I already got to work with a few of my "dream labels"... You mentioned one of my all time favorites Old Europa Café (I've released my split album with Djinn on their platform) which was a huge honor for me. Also L. White Records which is a label I have admired for many years and was delighted to join their family.
There are of course quite a few labels I would love to work with in the future. I am hoping to continue, conquering the hills as I move forward.
4. I feel so much passion, pain and darkness in Kadaver what do you want the listener to get out of your soundscapes?
I have no specific message to my recipients, the way I see it, the interpretation of art is not the role of its creator.
I'll have to leave that question to the listener.
5. If you could make a proper video for any song which one and why?
Actually, besides a few clips made by "fans" and friends, I've made most of the Kadaver videos myself. I am not sure if all of them could be considered "proper"... Especially not the early ones. I am not a professional video editor and I learned things by myself from years of messing with it. I'd like to think I've got better over the years but perhaps it's not for me to judge.
Here are a couple of the latest videos I did for Kadaver for your viewing pleasure:
* Self inflicted decapitation - https://www.youtube.com/watch?
* Death opens no doors - https://www.youtube.com/watch?
* The Y cut - https://www.youtube.com/
6. How has the digital age changed underground artists to create, release and promote music? Does Bandcamp, Goood PR and Digital radio/zine make all the difference today?
The music business as a whole changed a lot during this "digital age" as you put it, and of course it is noticeable in the underground. For instance; me personally - I love reading reviews by interesting zines, especially by specific writers that I relate to their taste in music but nowadays there seems to be less people writing about music. You have the album on Bandcamp and you can listen to it yourself if you so choose. I think that good reviews that motivates you into listening to something new are becoming sort of a lost art, and I think that's a shame.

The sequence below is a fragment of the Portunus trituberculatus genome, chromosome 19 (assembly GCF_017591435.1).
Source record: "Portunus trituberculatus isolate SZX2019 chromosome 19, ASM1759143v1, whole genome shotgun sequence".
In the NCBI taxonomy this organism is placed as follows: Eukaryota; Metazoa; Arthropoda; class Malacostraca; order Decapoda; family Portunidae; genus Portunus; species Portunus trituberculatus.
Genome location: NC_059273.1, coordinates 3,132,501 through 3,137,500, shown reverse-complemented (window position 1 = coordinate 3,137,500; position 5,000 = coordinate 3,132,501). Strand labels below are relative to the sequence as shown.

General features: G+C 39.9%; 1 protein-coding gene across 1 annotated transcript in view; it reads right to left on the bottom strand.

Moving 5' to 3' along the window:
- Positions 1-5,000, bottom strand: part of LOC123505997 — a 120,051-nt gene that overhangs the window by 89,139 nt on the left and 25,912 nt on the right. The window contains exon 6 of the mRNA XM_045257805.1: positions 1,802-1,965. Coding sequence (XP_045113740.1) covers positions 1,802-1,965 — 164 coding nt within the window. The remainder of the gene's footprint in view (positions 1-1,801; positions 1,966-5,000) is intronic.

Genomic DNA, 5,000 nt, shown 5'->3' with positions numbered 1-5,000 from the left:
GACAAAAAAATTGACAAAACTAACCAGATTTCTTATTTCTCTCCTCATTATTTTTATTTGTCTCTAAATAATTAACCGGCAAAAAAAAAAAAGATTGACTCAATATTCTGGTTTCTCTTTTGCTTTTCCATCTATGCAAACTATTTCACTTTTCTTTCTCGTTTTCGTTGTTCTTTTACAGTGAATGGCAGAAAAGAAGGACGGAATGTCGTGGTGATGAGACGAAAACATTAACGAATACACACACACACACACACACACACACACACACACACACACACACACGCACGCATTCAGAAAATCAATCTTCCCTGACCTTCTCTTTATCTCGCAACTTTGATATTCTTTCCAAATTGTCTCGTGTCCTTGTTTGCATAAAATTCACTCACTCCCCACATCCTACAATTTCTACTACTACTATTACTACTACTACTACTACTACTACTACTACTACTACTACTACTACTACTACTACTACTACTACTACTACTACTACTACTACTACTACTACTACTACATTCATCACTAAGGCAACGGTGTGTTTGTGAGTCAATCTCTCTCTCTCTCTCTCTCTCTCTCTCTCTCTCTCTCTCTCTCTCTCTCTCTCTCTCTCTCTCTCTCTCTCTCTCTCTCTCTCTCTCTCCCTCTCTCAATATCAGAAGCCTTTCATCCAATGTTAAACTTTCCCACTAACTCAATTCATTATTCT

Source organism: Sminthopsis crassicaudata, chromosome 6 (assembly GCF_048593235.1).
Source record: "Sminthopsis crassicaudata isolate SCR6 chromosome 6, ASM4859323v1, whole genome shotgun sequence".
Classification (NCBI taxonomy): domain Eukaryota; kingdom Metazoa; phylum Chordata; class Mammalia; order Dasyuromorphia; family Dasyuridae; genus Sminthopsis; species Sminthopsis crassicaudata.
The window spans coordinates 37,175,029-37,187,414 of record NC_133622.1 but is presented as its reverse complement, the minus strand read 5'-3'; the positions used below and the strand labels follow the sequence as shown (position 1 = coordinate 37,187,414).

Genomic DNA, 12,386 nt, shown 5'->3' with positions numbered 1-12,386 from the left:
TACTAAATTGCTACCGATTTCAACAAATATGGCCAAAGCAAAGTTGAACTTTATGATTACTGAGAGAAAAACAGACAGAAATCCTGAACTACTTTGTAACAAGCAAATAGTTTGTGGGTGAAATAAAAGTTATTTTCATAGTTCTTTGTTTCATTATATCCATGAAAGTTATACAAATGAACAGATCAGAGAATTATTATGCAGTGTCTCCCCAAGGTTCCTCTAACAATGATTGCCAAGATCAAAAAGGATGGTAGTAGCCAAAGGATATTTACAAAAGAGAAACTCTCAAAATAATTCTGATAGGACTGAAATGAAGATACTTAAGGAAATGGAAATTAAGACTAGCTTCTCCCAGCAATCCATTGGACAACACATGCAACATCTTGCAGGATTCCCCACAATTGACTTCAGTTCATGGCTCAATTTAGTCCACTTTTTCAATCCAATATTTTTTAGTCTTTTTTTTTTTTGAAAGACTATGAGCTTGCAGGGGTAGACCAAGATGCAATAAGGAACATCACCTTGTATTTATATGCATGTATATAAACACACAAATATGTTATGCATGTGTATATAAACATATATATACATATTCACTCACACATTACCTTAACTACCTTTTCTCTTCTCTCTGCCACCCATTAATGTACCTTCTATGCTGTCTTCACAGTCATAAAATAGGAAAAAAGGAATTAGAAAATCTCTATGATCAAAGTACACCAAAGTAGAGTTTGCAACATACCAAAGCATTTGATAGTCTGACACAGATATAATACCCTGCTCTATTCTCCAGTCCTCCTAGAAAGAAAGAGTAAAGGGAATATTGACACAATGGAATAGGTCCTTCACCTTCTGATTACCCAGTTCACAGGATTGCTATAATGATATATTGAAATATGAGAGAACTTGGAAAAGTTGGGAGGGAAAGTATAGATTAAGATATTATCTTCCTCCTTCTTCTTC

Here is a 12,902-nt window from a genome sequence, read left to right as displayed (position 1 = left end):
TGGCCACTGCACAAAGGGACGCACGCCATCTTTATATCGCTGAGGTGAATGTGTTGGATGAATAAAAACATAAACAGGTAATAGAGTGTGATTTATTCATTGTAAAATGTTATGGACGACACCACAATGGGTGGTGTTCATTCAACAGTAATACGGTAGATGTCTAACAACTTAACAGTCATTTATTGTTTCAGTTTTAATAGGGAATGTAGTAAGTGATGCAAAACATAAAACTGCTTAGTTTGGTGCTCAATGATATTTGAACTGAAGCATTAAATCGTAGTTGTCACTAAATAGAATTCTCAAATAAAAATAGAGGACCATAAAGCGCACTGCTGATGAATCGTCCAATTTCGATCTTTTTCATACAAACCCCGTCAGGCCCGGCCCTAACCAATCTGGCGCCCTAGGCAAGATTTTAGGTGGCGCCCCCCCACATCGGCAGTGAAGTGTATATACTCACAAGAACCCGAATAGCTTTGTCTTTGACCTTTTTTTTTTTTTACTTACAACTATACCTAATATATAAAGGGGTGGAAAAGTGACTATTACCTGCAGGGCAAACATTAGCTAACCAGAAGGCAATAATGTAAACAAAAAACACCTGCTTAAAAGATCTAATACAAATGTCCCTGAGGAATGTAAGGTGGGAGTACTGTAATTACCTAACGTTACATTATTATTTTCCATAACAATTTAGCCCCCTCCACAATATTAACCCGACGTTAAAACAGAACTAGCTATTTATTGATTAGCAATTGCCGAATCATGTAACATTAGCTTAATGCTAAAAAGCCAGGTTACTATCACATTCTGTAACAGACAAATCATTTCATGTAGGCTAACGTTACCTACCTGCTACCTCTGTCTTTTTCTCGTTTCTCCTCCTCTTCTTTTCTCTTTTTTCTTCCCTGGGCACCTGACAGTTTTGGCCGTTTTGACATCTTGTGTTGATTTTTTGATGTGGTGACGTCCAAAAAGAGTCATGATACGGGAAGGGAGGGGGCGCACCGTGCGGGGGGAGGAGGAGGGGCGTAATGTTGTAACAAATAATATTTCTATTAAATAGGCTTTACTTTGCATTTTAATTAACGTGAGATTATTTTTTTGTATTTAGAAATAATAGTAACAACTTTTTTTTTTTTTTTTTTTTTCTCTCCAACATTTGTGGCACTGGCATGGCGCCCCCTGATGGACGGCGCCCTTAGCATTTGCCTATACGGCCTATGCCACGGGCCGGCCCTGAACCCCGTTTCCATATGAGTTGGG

Personally, when it comes to Kadaver, I never really worked hard on PR myself. I'm not sure if that's "good or bad" but it was never my focus. Nowadays, with Facebook and everything, I usually make a few posts whenever there is something new but on the most part I let the music speaks for itself and the word just travels.
7. Besides Kavader what other musical projects are you working on?
I'll only address active projects in my answer - So, besides Kadaver I have my side-project that I am doing together with my wife, Tamar Singer, which is called Necromishka and combines industrial music, dark folk, post rock, dark ambient and drone. So far we've released one album entitled The space between us(on 999 CUTS records) and took part in the More Than Folk's Sol Invictus Tribute (called- Oh What Fun He Had). We also did a couple of gigs, playing live together with Roma Amor and Majdanek Waltz.
These days, we are working on new material.
I am also a member of local neo-folk legend- Agnivolok. I joined this project as a live session musician a few years ago and nowadays we are recording Agnivolk's latest album together, in my home-studio. Tamar and a few other guests will join us as well. I am very excited about this one!
I am also taking part in live-project that is called Witch night or "Hamechashefot" (Hebrew for "the witches"). This project exist for many years now in the Israeli underground. It is a live-noise orchestra of a few local artists (and for the last 6 or 7 years now, me among them). We gather every few months, almost always in a club in Tel Aviv called Zimer TLV, under the watchful eye and angry gaze of Oz Michaeli, who is also the founder of this project and acts as the conductor in each of our shows. Each performance is a bit different; sometimes we do a live soundtrack to a film, sometimes we put up a whole theater production with actors and dancers and sometimes it's just us on stage, abusing our instruments. Our instruments by the way, change all the time; each show according to the atmosphere we seek to create, combining both electronic gear and acoustic instruments, and of course vocals. The line-up also changes from time to time in response to the ceremony but consist of a core of the same people, who are in my humble opinion, the best musicians in Israel. Besides myself and Oz, there will be no show without Lior Ashkenazy - truly a master of sound! Also, Oren Ben Yosef, Yaniv Schonfeld, Daniel Baranov - all terrific artists!